Unbelievably, research into body language has actually uncovered that sitting or standing in certain power poses is actually associated with an increase in testosterone, and a decrease in stress and anxiety – both of which can facilitate greater levels of confidence. Furthermore, it can actually influence the way that others perceive you. However, if you’re going to experiment with body language, be sure to pick gestures and poses that are subtle rather than overpowering, such as slightly increasing your level of eye contact or mastering a few confident hand gestures.
6. Listen to some music
Music can wake us up in the morning and brighten up our commute, and that’s not the limit of its transformative effects on the psyche. Researchers at the Kellogg School of Management discovered that listening to the ‘right’ music – even in the background – can help us to feel more empowered. Just like athletes enter the field listening to music that pumps them up for the challenge ahead, certain songs seem to also give the rest of us a psychological coat of armour, too. Indeed, the study concluded that those who listened to a specially designed high-power playlist were twice as likely to volunteer to go first in a debate compared to those who listened to more sedate tunes.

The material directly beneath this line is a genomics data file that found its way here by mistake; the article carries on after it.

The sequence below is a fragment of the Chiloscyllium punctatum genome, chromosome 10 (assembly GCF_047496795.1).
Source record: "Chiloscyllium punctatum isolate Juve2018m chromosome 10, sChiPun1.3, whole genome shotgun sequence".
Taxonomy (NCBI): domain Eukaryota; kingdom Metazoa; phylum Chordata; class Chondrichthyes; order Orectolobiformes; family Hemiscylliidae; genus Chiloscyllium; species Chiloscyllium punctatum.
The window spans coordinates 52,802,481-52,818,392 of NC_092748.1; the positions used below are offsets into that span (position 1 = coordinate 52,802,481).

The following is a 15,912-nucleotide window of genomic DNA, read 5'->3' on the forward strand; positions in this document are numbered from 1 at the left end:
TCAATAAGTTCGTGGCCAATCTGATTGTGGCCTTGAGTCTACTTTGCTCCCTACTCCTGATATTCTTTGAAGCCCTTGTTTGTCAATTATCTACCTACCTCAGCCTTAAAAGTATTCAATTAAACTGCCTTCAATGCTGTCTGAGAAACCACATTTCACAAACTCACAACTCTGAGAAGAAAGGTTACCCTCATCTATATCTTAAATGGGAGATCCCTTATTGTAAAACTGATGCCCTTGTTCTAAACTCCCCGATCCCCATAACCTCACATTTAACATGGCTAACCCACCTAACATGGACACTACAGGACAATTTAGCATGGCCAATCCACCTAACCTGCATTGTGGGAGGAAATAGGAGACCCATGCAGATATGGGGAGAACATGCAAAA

7. Speak with confidence
Strike ‘uhm’, ‘ah’, ‘just’ and ‘this is probably a stupid question’ from your vocabulary! Believe it or not, using certain words and phrases can seriously impact how professional and capable you sound in the workplace, and scream to others that you’re lacking in self-esteem. The next time you’re speaking with someone you’re trying to impress at work, slow down, and pay attention to your word choice. Additionally, you might try recording yourself talking about topics that trigger your insecurity at home, and listen back to see how you can speak more fluently and articulately.
8. Ask for feedback
Sometimes managers or co-workers can dent our confidence without meaning to, causing us to make false assumptions about our own performance and capability. Having an honest conversation about how you’re getting on will help you to discover what you’re doing right, and what you actually do need to improve on. This will stop you worrying about imaginary flaws, and the praise will also boost your self-esteem.
9. Work on your emotional intelligence
Emotional intelligence, sometimes referred to as EQ, is the ability to understand and empathise with others, defuse conflict, and overcome challenges. It’s knowing how to detect and evaluate emotions in others, and respond appropriately. Having high emotional intelligence can make you better at responding to stressful situations, coming to effective resolutions when you disagree with others, and take responsibility for your own actions – all of which will have a positive impact on your self-confidence.
10. Know your worth
If you learn to value yourself, your confidence will automatically increase. When someone compliments a piece of work you’ve done or comments that you smashed a presentation, acknowledge the compliment and graciously accept it. Let yourself internalise the positive things that other people think about you, and take credit where it’s due!